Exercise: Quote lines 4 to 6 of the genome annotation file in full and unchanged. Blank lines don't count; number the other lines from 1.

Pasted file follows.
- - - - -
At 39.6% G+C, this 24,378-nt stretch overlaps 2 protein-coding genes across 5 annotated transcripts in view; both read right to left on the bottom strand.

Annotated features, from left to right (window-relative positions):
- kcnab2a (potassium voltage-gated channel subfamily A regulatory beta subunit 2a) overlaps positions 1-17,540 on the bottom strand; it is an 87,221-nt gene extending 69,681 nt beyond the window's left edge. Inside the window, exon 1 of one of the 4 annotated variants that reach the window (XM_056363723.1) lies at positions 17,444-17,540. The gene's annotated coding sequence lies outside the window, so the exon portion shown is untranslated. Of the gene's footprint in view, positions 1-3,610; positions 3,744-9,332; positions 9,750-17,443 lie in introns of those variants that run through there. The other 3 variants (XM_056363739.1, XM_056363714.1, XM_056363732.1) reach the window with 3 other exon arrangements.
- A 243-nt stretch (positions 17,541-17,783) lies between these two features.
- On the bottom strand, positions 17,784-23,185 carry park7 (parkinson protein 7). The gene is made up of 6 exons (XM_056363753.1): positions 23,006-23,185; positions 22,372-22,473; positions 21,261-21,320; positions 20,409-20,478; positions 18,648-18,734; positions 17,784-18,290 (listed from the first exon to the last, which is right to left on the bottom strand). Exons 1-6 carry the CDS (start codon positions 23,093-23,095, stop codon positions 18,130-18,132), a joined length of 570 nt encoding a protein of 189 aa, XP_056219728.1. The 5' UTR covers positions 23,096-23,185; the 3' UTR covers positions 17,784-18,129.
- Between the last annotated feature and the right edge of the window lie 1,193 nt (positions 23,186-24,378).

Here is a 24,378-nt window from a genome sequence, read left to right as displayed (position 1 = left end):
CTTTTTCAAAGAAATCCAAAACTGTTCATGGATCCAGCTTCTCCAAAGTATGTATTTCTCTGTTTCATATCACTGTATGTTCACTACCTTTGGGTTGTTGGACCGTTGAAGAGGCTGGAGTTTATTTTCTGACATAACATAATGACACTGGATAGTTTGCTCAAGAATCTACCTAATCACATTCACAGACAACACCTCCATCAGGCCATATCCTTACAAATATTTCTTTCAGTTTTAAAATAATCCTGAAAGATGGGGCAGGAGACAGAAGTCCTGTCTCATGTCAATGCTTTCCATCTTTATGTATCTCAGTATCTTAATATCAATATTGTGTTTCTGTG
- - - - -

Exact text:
- A 243-nt stretch (positions 17,541-17,783) lies between these two features.
- On the bottom strand, positions 17,784-23,185 carry park7 (parkinson protein 7). The gene is made up of 6 exons (XM_056363753.1): positions 23,006-23,185; positions 22,372-22,473; positions 21,261-21,320; positions 20,409-20,478; positions 18,648-18,734; positions 17,784-18,290 (listed from the first exon to the last, which is right to left on the bottom strand). Exons 1-6 carry the CDS (start codon positions 23,093-23,095, stop codon positions 18,130-18,132), a joined length of 570 nt encoding a protein of 189 aa, XP_056219728.1. The 5' UTR covers positions 23,096-23,185; the 3' UTR covers positions 17,784-18,129.
- Between the last annotated feature and the right edge of the window lie 1,193 nt (positions 23,186-24,378).